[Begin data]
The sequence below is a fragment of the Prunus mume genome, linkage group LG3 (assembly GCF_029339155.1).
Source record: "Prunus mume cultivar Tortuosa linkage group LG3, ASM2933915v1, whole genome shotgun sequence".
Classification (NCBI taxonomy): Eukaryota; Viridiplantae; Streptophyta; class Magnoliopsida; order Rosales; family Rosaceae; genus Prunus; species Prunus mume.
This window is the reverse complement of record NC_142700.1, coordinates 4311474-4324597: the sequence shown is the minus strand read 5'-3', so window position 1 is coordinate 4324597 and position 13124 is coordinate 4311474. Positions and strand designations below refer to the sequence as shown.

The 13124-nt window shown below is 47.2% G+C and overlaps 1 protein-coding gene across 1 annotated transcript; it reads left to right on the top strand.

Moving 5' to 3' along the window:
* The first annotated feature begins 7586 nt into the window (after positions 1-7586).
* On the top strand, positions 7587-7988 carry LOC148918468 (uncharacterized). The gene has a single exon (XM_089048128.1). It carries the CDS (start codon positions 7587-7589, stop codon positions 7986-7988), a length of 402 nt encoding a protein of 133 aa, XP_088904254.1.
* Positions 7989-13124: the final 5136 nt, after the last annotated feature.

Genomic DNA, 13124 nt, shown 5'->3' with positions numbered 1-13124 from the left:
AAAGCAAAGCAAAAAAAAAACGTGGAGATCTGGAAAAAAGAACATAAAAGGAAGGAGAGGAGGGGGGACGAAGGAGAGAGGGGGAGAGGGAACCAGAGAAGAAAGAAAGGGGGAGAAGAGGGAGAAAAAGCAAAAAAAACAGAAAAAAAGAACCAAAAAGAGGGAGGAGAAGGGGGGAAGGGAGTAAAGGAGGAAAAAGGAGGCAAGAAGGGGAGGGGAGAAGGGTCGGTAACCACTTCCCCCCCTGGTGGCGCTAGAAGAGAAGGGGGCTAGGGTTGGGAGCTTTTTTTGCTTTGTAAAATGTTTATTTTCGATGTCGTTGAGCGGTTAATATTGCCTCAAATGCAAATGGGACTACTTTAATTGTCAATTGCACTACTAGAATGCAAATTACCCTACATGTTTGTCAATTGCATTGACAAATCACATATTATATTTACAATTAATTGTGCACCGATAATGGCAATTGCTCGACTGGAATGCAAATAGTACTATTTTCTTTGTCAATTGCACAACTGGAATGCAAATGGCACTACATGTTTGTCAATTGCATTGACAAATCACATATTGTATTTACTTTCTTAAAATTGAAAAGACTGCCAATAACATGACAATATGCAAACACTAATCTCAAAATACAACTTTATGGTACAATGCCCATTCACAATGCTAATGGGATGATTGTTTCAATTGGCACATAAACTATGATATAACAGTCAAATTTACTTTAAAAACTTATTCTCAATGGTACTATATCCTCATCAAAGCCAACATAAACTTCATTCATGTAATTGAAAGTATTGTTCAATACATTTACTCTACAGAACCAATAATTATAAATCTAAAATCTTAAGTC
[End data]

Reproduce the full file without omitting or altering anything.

The sequence below is a fragment of the Prunus mume genome, linkage group LG3 (assembly GCF_029339155.1).
Source record: "Prunus mume cultivar Tortuosa linkage group LG3, ASM2933915v1, whole genome shotgun sequence".
Classification (NCBI taxonomy): Eukaryota; Viridiplantae; Streptophyta; class Magnoliopsida; order Rosales; family Rosaceae; genus Prunus; species Prunus mume.
This window is the reverse complement of record NC_142700.1, coordinates 4311474-4324597: the sequence shown is the minus strand read 5'-3', so window position 1 is coordinate 4324597 and position 13124 is coordinate 4311474. Positions and strand designations below refer to the sequence as shown.

The 13124-nt window shown below is 47.2% G+C and overlaps 1 protein-coding gene across 1 annotated transcript; it reads left to right on the top strand.

Moving 5' to 3' along the window:
* The first annotated feature begins 7586 nt into the window (after positions 1-7586).
* On the top strand, positions 7587-7988 carry LOC148918468 (uncharacterized). The gene has a single exon (XM_089048128.1). It carries the CDS (start codon positions 7587-7589, stop codon positions 7986-7988), a length of 402 nt encoding a protein of 133 aa, XP_088904254.1.
* Positions 7989-13124: the final 5136 nt, after the last annotated feature.

Genomic DNA, 13124 nt, shown 5'->3' with positions numbered 1-13124 from the left:
AAAGCAAAGCAAAAAAAAAACGTGGAGATCTGGAAAAAAGAACATAAAAGGAAGGAGAGGAGGGGGGACGAAGGAGAGAGGGGGAGAGGGAACCAGAGAAGAAAGAAAGGGGGAGAAGAGGGAGAAAAAGCAAAAAAAACAGAAAAAAAGAACCAAAAAGAGGGAGGAGAAGGGGGGAAGGGAGTAAAGGAGGAAAAAGGAGGCAAGAAGGGGAGGGGAGAAGGGTCGGTAACCACTTCCCCCCCTGGTGGCGCTAGAAGAGAAGGGGGCTAGGGTTGGGAGCTTTTTTTGCTTTGTAAAATGTTTATTTTCGATGTCGTTGAGCGGTTAATATTGCCTCAAATGCAAATGGGACTACTTTAATTGTCAATTGCACTACTAGAATGCAAATTACCCTACATGTTTGTCAATTGCATTGACAAATCACATATTATATTTACAATTAATTGTGCACCGATAATGGCAATTGCTCGACTGGAATGCAAATAGTACTATTTTCTTTGTCAATTGCACAACTGGAATGCAAATGGCACTACATGTTTGTCAATTGCATTGACAAATCACATATTGTATTTACTTTCTTAAAATTGAAAAGACTGCCAATAACATGACAATATGCAAACACTAATCTCAAAATACAACTTTATGGTACAATGCCCATTCACAATGCTAATGGGATGATTGTTTCAATTGGCACATAAACTATGATATAACAGTCAAATTTACTTTAAAAACTTATTCTCAATGGTACTATATCCTCATCAAAGCCAACATAAACTTCATTCATGTAATTGAAAGTATTGTTCAATACATTTACTCTACAGAACCAATAATTATAAATCTAAAATCTTAAGTC